Parkinson’s Disease

Parkinson’s Disease is a complex neurological disorder whose cause remains a mystery.  An estimated one and a half million people in the United States have Parkinson’s Disease (PD).  PD affects about 1 in 100 Americans. It is usually diagnosed in individuals over the age of 60, but it has been identified, though less commonly, at younger ages. Early PD symptoms are subtle and may even come and go. Diagnosis can sometimes be difficult and uncertain. It is important to see a neurologist who is knowledgeable about movement disorders, such as PD, to confirm the diagnoses and to address the concerns of the patient and the family.

The four main motor symptoms of PD are:

  • Tremor – rhythmic shaking of a part of your body usually beginning with a hand or a foot
  • Bradykinesia – slowness of movement
  • Rigidity – stiffness of the arms, legs or trunk
  • Postural instability – difficulty with balance

Most symptoms of PD are caused by the lack of dopamine and other chemicals within the brain. To date, there is no cure for PD.  Current treatments focus on medications that temporarily replace the dopamine in the brain, thereby helping to reduce the symptoms. In the early stages of PD, medications are usually enough to control symptoms. As the disease progresses, some patients may need to increase the dosage of their medications. Over time, the increase of medications and the progression of the disease can reduce control over one’s symptoms and can cause unfavorable side effects. When a patient can no longer control the symptoms of PD with medications, surgery may be an option. The surgery is called “deep brain stimulation,” and for those who are under the care of a Parkinson’s specialist (Movement Disorders Neurologist), this intervention may be recommended.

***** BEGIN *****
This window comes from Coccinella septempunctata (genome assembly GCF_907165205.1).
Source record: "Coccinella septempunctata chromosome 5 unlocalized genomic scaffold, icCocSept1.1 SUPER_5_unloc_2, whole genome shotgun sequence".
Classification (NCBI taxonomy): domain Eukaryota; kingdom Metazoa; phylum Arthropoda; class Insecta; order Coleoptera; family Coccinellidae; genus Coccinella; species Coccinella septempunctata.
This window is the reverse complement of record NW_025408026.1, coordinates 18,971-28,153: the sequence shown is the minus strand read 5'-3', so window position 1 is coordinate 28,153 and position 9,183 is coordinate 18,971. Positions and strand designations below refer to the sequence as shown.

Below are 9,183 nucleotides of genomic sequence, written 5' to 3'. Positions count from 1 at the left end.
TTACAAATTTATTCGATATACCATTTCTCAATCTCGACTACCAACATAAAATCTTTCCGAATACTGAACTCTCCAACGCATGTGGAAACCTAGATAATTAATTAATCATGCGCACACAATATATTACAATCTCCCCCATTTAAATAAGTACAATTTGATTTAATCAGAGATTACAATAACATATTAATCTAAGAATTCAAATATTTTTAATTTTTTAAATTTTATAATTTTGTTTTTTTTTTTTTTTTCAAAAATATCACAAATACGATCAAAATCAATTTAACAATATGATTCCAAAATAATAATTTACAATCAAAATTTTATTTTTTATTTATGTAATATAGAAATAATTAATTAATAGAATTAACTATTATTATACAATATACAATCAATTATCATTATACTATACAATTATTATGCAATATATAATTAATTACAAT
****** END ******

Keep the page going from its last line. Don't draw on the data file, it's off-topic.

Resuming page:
Medication and surgery are not the only approaches to managing PD.  There are other actions that you can take to stay well. A healthy diet, getting enough sleep, managing stress, and establishing a regular exercise program are all ways to live well with PD. PD will require you to take an active role in your health care. If you live near a movement disorder practice, familiarize yourself with their resources for comprehensive care. Try to get involved in exercise classes designed for PD, patient and caregiver support groups, and social activities that involve you and your friends and family. Take good care of yourself and you can optimize your life living with PD.